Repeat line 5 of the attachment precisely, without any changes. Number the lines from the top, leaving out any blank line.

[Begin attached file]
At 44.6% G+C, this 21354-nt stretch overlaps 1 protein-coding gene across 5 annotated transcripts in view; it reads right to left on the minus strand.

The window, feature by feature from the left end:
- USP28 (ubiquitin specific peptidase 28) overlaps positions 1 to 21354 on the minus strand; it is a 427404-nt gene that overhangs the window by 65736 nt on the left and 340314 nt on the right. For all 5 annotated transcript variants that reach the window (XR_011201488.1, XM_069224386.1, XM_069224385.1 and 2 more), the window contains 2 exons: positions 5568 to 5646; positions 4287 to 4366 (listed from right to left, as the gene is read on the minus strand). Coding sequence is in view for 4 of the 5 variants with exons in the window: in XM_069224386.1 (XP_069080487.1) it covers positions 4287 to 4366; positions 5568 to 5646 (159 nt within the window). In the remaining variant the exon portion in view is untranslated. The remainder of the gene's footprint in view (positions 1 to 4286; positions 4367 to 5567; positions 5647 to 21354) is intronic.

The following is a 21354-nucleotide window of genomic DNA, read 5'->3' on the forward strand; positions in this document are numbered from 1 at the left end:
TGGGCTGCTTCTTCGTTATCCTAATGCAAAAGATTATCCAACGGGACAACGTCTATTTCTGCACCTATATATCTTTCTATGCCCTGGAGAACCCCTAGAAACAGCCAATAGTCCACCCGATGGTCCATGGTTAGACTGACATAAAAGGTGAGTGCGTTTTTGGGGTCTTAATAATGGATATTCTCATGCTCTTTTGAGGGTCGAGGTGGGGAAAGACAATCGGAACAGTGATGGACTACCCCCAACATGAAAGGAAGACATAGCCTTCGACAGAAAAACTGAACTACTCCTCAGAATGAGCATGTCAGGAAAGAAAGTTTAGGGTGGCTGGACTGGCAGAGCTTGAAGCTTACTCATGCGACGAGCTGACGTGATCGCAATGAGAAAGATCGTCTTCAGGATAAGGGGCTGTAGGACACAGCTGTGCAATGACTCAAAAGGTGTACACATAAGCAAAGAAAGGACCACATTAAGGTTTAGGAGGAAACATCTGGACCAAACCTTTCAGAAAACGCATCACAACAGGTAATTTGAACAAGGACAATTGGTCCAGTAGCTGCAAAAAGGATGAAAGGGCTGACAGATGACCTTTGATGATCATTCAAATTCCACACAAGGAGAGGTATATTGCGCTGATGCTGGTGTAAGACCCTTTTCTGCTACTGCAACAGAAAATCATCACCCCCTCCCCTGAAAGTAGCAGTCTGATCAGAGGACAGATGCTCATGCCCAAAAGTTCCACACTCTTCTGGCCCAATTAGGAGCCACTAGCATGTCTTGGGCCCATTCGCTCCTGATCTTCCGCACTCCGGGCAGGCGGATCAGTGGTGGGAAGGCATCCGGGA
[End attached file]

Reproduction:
TGGGCTGCTTCTTCGTTATCCTAATGCAAAAGATTATCCAACGGGACAACGTCTATTTCTGCACCTATATATCTTTCTATGCCCTGGAGAACCCCTAGAAACAGCCAATAGTCCACCCGATGGTCCATGGTTAGACTGACATAAAAGGTGAGTGCGTTTTTGGGGTCTTAATAATGGATATTCTCATGCTCTTTTGAGGGTCGAGGTGGGGAAAGACAATCGGAACAGTGATGGACTACCCCCAACATGAAAGGAAGACATAGCCTTCGACAGAAAAACTGAACTACTCCTCAGAATGAGCATGTCAGGAAAGAAAGTTTAGGGTGGCTGGACTGGCAGAGCTTGAAGCTTACTCATGCGACGAGCTGACGTGATCGCAATGAGAAAGATCGTCTTCAGGATAAGGGGCTGTAGGACACAGCTGTGCAATGACTCAAAAGGTGTACACATAAGCAAAGAAAGGACCACATTAAGGTTTAGGAGGAAACATCTGGACCAAACCTTTCAGAAAACGCATCACAACAGGTAATTTGAACAAGGACAATTGGTCCAGTAGCTGCAAAAAGGATGAAAGGGCTGACAGATGACCTTTGATGATCATTCAAATTCCACACAAGGAGAGGTATATTGCGCTGATGCTGGTGTAAGACCCTTTTCTGCTACTGCAACAGAAAATCATCACCCCCTCCCCTGAAAGTAGCAGTCTGATCAGAGGACAGATGCTCATGCCCAAAAGTTCCACACTCTTCTGGCCCAATTAGGAGCCACTAGCATGTCTTGGGCCCATTCGCTCCTGATCTTCCGCACTCCGGGCAGGCGGATCAGTGGTGGGAAGGCATCCGGGA